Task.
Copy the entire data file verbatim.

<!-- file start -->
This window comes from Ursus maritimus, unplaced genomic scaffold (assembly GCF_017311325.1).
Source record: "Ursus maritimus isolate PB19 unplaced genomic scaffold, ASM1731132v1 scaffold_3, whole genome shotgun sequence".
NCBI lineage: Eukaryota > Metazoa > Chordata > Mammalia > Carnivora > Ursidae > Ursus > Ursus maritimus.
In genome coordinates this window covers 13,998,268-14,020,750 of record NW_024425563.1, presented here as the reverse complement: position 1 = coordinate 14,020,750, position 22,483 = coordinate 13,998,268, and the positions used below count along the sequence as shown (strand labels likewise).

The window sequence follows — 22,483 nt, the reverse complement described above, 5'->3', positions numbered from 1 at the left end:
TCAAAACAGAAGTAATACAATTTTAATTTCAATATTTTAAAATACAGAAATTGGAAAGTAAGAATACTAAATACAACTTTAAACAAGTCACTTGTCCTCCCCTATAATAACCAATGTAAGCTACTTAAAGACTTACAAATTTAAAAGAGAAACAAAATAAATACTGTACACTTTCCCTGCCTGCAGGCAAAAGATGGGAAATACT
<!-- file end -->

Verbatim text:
This window comes from Ursus maritimus, unplaced genomic scaffold (assembly GCF_017311325.1).
Source record: "Ursus maritimus isolate PB19 unplaced genomic scaffold, ASM1731132v1 scaffold_3, whole genome shotgun sequence".
NCBI lineage: Eukaryota > Metazoa > Chordata > Mammalia > Carnivora > Ursidae > Ursus > Ursus maritimus.
In genome coordinates this window covers 13,998,268-14,020,750 of record NW_024425563.1, presented here as the reverse complement: position 1 = coordinate 14,020,750, position 22,483 = coordinate 13,998,268, and the positions used below count along the sequence as shown (strand labels likewise).

The window sequence follows — 22,483 nt, the reverse complement described above, 5'->3', positions numbered from 1 at the left end:
TCAAAACAGAAGTAATACAATTTTAATTTCAATATTTTAAAATACAGAAATTGGAAAGTAAGAATACTAAATACAACTTTAAACAAGTCACTTGTCCTCCCCTATAATAACCAATGTAAGCTACTTAAAGACTTACAAATTTAAAAGAGAAACAAAATAAATACTGTACACTTTCCCTGCCTGCAGGCAAAAGATGGGAAATACT